Nathaniel Hawthorne’s “Young Goodman Brown,” first published in New England Magazine in 1835, is a dark and allegorical short story that delves into the themes of sin, morality, and the conflict between good and evil. Set in the Puritan community of Salem, Massachusetts during the 17th century, the narrative follows the newly married Goodman Brown as he embarks on a mysterious journey into the forest, confronts the devil, and has his perspective changed forever. Hawthorne’s exploration of the nature of evil throughout allows the story to serve as an allegory for the fall of man as well as a commentary on the hypocrisy of Puritan values.

The forest, shrouded in darkness and filled with mysterious figures, becomes a realm where Goodman Brown confronts the darker aspects of human nature. The story raises questions about the nature of morality and the thin line between righteousness and temptation. Hawthorne's portrayal of the Puritan community reflects the rigid moral standards of that time, emphasizing the consequences of both societal and personal hypocrisy.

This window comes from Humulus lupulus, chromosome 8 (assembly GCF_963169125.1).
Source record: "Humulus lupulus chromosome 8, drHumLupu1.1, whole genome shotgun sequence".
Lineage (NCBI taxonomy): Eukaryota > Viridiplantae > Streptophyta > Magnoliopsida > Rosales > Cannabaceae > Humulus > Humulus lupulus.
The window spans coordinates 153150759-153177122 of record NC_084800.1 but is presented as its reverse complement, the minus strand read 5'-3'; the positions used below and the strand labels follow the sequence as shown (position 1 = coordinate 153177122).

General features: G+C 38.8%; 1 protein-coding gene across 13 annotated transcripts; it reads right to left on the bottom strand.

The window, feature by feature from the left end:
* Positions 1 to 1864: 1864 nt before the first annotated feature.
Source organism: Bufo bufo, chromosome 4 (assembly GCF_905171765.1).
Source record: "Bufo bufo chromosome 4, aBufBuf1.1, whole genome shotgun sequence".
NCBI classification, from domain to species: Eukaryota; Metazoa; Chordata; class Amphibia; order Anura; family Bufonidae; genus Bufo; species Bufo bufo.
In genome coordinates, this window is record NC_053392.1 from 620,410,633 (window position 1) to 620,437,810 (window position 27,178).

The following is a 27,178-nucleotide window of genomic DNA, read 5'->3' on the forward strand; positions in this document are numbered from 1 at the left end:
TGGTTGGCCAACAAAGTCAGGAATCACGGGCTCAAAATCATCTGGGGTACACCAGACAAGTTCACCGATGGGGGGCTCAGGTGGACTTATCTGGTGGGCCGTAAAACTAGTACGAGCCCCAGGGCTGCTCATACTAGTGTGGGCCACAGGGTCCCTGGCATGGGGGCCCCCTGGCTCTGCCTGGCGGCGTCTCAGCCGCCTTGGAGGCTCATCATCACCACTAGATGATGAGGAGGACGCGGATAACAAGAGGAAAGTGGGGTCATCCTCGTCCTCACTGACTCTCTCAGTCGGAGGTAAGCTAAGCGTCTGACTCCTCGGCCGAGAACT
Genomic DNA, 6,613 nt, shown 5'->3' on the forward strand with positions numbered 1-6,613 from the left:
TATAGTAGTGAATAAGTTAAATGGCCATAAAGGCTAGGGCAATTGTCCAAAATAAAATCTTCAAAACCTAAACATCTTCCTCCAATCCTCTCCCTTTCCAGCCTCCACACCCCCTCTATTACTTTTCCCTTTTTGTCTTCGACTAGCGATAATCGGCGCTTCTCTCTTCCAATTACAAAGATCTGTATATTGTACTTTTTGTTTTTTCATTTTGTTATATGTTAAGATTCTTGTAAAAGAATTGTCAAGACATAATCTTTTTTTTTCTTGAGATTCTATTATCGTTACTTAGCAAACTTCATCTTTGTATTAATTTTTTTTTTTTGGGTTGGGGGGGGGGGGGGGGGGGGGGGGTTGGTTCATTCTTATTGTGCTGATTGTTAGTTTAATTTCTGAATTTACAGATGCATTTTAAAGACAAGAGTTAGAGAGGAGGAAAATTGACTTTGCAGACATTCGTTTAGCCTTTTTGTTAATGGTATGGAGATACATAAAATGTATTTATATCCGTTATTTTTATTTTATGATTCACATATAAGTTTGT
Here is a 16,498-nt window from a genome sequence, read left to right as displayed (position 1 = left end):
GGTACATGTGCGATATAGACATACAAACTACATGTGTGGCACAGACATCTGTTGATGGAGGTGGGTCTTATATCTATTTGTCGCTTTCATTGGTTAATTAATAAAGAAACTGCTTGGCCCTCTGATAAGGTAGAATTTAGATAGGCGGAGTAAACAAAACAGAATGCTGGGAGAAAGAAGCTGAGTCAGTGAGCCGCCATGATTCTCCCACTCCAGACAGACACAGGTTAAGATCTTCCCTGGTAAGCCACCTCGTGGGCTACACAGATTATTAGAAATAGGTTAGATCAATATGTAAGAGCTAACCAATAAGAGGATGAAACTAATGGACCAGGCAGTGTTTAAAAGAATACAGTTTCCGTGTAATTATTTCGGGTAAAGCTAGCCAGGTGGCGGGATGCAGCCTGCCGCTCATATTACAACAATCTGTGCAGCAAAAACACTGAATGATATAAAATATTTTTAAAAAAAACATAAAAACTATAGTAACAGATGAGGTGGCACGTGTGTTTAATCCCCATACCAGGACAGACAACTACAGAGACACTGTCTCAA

“Young Goodman Brown” is considered a classic example of American Romanticism, with its exploration of the psychological and moral struggles faced by individuals. Many of Hawthorne’s Romantic-era contemporaries celebrated his dark tale, and literary scholars today continue to turn to it for its powerful message.

Read the free full text, the full story summary, an in-depth character analysis of Goodman Brown, and explanations of important quotes from “Young Goodman Brown.”

Upgrade to PLUS and get instant access to all the study tools

Upgrade to PLUS and get instant access to all the study tools


Go to BN.com to get your copy of these helpful resources.